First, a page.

We would have the pens full on deck when we were day tripping.So just for fun we would grab our fishing poles and sit on the picking table as the party fishing boats passed by.They would see us and six or eight thousand pounds of fish and think we had jigged them all.I'm sure the boat captain set them straight though.We sold mostly in Boothbay Harbor.Many trips were ended with us shacking (gutting)fish till the early morning hours.If we had ten thousand or more pounds we would hire a couple of gutters to speed up the process.Then we would go down to a little eatery that served breakfast at two o'clock in the morning.Then back to the boat for a couple hours sleep to awaken to the sound of the engine as we steamed out to the gear.This routine lasted only till the voracious dogfish arrived on the grounds to drive the fish off.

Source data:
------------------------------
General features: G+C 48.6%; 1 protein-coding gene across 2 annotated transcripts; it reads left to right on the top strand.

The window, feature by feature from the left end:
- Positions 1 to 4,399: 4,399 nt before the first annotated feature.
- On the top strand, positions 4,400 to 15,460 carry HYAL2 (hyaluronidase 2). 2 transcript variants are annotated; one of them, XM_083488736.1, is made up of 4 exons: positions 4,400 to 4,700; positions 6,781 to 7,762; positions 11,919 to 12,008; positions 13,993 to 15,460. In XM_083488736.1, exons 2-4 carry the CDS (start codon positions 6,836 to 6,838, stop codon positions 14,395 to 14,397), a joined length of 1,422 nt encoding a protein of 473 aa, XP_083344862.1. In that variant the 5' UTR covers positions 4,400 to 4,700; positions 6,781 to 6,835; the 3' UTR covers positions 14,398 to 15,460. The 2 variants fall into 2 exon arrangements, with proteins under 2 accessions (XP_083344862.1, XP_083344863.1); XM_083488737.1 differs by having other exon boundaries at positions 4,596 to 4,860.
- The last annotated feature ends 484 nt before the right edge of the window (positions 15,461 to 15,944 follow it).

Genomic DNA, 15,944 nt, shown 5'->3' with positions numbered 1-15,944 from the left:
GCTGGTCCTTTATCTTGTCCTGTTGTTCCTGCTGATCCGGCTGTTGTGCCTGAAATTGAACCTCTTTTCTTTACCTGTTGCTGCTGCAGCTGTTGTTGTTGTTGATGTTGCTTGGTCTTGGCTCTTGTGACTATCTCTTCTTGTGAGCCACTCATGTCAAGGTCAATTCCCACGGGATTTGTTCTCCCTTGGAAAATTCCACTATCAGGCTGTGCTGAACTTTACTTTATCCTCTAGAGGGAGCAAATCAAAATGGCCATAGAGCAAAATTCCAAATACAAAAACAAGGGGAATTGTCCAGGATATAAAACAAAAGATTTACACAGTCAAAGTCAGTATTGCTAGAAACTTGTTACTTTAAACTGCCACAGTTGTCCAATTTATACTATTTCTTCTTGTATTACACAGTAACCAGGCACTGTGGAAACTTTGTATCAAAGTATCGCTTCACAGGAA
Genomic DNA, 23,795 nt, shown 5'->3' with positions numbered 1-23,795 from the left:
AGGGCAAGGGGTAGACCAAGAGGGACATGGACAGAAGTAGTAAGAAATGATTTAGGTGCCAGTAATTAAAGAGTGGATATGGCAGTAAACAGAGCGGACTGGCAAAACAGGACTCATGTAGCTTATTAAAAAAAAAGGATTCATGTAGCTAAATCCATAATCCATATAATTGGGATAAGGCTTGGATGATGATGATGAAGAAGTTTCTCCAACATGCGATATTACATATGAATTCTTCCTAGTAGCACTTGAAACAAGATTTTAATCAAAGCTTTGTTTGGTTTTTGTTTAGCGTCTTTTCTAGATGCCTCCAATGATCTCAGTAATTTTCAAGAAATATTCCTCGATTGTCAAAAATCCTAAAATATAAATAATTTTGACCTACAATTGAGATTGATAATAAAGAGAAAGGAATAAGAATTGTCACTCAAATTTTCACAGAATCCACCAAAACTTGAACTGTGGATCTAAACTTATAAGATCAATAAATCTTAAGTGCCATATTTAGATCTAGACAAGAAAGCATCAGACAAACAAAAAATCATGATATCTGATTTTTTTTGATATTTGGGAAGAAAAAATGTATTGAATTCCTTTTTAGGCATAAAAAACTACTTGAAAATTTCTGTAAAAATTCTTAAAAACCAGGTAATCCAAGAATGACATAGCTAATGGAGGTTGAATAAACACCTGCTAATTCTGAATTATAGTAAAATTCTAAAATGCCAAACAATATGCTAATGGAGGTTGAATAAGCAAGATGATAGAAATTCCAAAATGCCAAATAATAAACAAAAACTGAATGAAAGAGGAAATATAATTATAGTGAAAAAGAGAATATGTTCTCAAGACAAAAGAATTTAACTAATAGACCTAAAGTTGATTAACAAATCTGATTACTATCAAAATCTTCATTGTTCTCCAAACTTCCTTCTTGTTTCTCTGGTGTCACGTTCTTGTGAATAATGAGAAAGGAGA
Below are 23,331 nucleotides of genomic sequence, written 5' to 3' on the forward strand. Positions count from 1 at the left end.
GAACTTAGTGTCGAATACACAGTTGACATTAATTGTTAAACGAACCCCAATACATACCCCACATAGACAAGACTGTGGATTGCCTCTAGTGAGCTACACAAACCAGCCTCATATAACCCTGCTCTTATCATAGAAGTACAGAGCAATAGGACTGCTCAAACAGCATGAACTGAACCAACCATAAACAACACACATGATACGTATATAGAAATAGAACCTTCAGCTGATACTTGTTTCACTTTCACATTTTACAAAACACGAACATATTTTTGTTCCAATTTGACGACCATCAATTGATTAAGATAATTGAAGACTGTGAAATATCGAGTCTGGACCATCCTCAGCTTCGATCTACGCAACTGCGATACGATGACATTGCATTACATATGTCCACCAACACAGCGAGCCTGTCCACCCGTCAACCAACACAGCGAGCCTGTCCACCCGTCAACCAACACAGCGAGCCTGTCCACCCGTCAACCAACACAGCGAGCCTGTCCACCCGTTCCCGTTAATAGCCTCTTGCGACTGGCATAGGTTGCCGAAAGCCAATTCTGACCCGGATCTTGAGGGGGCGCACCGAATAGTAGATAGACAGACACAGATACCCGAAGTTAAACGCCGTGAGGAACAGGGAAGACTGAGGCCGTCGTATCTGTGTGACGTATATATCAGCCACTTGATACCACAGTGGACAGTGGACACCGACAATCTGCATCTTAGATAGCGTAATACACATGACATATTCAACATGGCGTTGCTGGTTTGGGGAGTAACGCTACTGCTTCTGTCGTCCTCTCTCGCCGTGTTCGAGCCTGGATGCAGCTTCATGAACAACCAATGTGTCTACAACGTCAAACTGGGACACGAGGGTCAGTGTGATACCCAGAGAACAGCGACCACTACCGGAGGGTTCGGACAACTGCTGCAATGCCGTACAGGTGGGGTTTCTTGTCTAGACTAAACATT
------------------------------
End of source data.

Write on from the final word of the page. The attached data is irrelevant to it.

The routine of offshore fishing was less hectic but exhausting in it's own way.We had three strings of gear and to keep the fish fresh we would haul the gear then shack the fish and ice them in the fish hold below deck. As  times changed and fish prices rose quality became paramount.We cut between strings and iced the fish below.This process made for a longer day although as the years progressed the catch diminished so it didn't make much difference.We mostly ran to Portland to land our catch at the fish exchange.I had bought my first boat and married in 1983.Katy and I moved into our first house on Monhegan and suddenly trip fishing lost it's allure.Of course It had also lost it's profitability as the fish grew scarce.I can't begin to estimate the tons of fish we had landed in the few years I was in the fishery.I knew something was going to change when the captain of the vessel I worked on showed me a computer printout(back when computers spit out reams of paper reports)that listed frozen fish stocks.The freezers were full of fish bought at pennies per pound (our boat prices)to be sold at dollars per pound.That was the final nail in the coffin for the few boats still in the fishery as the meager catch was devalued by frozen inventory to the point of being worthless.My last day came as I pitched roughly two thousand pounds of beautiful hake over the side because there was no market for them.That was the story.Not that the fish weren't there,but the market was glutted and there started to be quotas for the boats so as to stretch the limited market to include all the boats.That was the end of that.Now just about every species of fish is so regulated you need a reference book to know how many and what size on which days of the week you can land them.Now with automatic identification systems (bought by the boat owner) observers at the dockside,and( I hear) video cameras on the boat I'd be surprised if any small boats will last long.I envision only large factory freezer trawlers will be left soon.Although I heard the theory that this created greater access to the fishery because shareholders of the corporations that own these behemoths will be counted as fishermen.I wonder how many pairs of boots and gloves and oil gear they will be purchasing?